Also of note: the oversize cup holders molded on the lid are great because you can fit the large stainless steel can coolies that are very popular now. This is in contrast to many standard coolers, where the cup holders are not big enough to fit those types of can coolies.
Our tester noticed a few negatives with the cooler. One is the handle design. The padded grip is great, and the aluminum handle is durable, but rotating the handle is very difficult because of the way it’s designed to lock between two molded notches. Our tester reported that both his wife and his grade school-aged son had trouble getting the handle to and from the upright position. Even for our tester, it’s a two-hand effort and takes some force. It may get easier over time as the notches wear down, but that may also create problems as the notches wear down.
The cooler can become unbalanced when empty. If the handle is in the rear position and nothing is inside the cooler, it causes the cooler to tip backward. Obviously, this is a pain for packing. The fix is to put the handle in the front position, but that also requires a little foresight … and means that you have to move it across both notches if you need to get it from back to front. Also, when the handle is in the front, it blocks the latches, so you have to push it back to the center position before you can latch it.
How it Cools:
Our tester put the Adventuridge cooler through a few paces. One was a simple 24-hour ice test. He placed a 2-liter bottle of ice in the cooler for one day to see how it fared. It was a hot day: 80-90 degrees Fahrenheit, with the cooler in a mix of sun, partial sun, and darkness (during the night).
Here’s the before and after:
The first test wasn’t quite “ice for days.” While there was ice in the bottle after 24 hours, it was about 70% water.
Our tester also took the cooler with him on a weekend camping trip. The cooler kept beers and soda cold all day in 90 degree weather, with some of the ice melted.
Overall, he felt like cooling ability was fine — not really spectacular, but adequate.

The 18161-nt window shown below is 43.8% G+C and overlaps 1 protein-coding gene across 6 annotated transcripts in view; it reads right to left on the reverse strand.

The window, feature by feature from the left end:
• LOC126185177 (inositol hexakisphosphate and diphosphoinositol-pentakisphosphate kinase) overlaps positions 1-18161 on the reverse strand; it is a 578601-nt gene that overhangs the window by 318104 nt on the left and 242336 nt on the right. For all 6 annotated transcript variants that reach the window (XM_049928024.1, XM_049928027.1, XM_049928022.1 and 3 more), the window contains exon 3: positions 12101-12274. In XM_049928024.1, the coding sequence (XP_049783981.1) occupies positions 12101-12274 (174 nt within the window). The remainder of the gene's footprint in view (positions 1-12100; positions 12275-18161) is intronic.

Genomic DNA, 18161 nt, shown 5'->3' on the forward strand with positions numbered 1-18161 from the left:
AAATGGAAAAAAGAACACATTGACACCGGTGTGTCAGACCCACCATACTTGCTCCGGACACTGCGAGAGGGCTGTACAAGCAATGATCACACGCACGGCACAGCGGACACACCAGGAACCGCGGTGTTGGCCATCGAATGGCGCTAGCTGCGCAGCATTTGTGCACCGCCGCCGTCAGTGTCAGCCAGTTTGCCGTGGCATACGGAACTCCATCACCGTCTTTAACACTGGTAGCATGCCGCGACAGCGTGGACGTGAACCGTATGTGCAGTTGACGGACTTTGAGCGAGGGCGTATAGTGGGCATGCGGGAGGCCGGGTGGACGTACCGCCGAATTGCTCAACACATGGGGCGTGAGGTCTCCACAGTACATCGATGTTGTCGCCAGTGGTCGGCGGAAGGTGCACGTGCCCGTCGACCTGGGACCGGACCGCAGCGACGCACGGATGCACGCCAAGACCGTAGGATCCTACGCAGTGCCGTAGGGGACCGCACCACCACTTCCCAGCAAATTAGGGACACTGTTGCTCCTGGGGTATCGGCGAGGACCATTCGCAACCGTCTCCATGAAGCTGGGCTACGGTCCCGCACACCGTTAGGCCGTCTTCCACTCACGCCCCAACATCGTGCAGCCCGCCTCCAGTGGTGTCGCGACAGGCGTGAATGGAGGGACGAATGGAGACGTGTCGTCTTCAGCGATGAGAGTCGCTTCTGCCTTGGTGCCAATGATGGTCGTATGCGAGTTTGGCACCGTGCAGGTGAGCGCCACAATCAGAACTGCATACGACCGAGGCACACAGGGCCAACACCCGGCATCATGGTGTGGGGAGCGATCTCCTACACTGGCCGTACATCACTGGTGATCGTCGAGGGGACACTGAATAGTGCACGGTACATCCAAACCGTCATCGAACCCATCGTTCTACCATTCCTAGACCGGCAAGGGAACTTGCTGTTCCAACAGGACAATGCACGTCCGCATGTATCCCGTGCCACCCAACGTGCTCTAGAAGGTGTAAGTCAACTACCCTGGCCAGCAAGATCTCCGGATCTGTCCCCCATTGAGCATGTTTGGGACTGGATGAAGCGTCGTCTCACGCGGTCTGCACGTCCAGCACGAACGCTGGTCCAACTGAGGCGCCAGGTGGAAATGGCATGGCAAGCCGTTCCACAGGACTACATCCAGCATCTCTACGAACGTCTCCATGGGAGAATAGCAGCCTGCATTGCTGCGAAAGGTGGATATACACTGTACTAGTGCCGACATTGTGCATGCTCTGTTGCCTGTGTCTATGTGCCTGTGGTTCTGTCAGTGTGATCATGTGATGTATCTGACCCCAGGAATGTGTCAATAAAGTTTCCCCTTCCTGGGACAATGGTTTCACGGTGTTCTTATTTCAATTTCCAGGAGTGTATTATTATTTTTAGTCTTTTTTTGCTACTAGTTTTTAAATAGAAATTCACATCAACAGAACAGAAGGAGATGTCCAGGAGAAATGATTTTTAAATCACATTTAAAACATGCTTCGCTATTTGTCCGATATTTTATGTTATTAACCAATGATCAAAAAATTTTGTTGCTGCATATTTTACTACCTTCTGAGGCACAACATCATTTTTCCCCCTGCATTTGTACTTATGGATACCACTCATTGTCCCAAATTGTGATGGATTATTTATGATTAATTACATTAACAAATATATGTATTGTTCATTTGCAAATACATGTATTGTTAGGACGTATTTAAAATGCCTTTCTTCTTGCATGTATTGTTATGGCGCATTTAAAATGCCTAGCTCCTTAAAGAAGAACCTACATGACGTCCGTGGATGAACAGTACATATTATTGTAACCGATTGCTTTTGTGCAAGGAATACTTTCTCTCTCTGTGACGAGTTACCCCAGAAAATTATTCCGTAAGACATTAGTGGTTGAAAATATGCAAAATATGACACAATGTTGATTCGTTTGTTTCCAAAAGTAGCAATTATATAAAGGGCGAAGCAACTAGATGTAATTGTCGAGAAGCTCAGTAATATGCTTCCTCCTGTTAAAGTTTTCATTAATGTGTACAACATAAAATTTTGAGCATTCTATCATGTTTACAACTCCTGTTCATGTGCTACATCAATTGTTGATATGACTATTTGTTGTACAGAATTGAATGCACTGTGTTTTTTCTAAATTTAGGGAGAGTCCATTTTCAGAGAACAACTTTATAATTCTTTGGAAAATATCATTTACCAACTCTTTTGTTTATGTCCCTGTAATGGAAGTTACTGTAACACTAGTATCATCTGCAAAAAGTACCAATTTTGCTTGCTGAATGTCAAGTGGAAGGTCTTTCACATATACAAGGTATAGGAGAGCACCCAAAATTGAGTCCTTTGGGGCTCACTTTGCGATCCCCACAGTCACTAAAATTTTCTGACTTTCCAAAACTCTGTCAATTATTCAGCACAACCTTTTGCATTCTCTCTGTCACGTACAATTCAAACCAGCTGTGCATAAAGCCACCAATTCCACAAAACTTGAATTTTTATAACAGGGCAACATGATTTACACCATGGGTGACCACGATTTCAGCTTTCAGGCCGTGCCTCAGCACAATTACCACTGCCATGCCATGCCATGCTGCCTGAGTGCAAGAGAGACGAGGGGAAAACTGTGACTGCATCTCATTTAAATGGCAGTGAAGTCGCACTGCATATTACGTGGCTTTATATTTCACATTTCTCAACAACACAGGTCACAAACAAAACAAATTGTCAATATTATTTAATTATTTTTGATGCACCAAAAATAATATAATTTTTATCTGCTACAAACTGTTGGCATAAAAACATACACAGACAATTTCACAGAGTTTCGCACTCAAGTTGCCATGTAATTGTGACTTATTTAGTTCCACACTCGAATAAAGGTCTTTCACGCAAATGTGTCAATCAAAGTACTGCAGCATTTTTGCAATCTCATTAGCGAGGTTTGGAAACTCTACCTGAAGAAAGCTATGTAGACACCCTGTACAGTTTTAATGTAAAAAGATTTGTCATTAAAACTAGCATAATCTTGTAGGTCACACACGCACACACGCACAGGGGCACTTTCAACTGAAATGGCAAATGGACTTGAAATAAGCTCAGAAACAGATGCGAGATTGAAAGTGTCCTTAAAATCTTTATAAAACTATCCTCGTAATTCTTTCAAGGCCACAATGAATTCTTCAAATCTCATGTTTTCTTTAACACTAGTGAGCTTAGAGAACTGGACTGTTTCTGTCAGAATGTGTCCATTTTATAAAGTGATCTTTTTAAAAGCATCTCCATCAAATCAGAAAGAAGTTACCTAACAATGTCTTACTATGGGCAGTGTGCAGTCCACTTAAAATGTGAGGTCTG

How it Compares to an Ozark Trail Cooler:
Our tester was able to do some comparison between the Adventuridge and another budget cooler, the $86 Ozark Trail High Performance Cooler sold by Walmart that I mentioned earlier.
There are a few differences between the Adventuridge and the Ozark Trail. In the Ozark Trail cooler’s favor, it is a little larger (26 quarts to 20 quarts), doesn’t have the same balance issues when the handle is in the back, has a molded ruler on the lid for fish measuring, and has a handy metal bottle opener built into the locking part of the cooler. In the Adventuridge cooler’s favor, it has more oversized cup holders than the Ozark Trail (4 to 2) and has more spots to lock the cooler (2 to 1).
Where the coolers are a push: both coolers have handles that block the latch when in the front position, both coolers are hard to lock the handles into place, and both are backed by a 5-year warranty. (YETI coolers are also backed by a 5-year warranty.)
Overall, our tester felt like the Adventuridge Peak Series High Performance Hard Sided Cooler was a solid cooler as far as budget coolers go. He was able to get his when it was discounted down to $50, which he felt was a good value. He’s not quite as certain, though, whether this is something he’d want to pay the full $80 for, especially given that there are other budget coolers at that price point that may have more features. Still, he generally felt good about his purchase and felt like, for a budget cooler, it’s worth a look.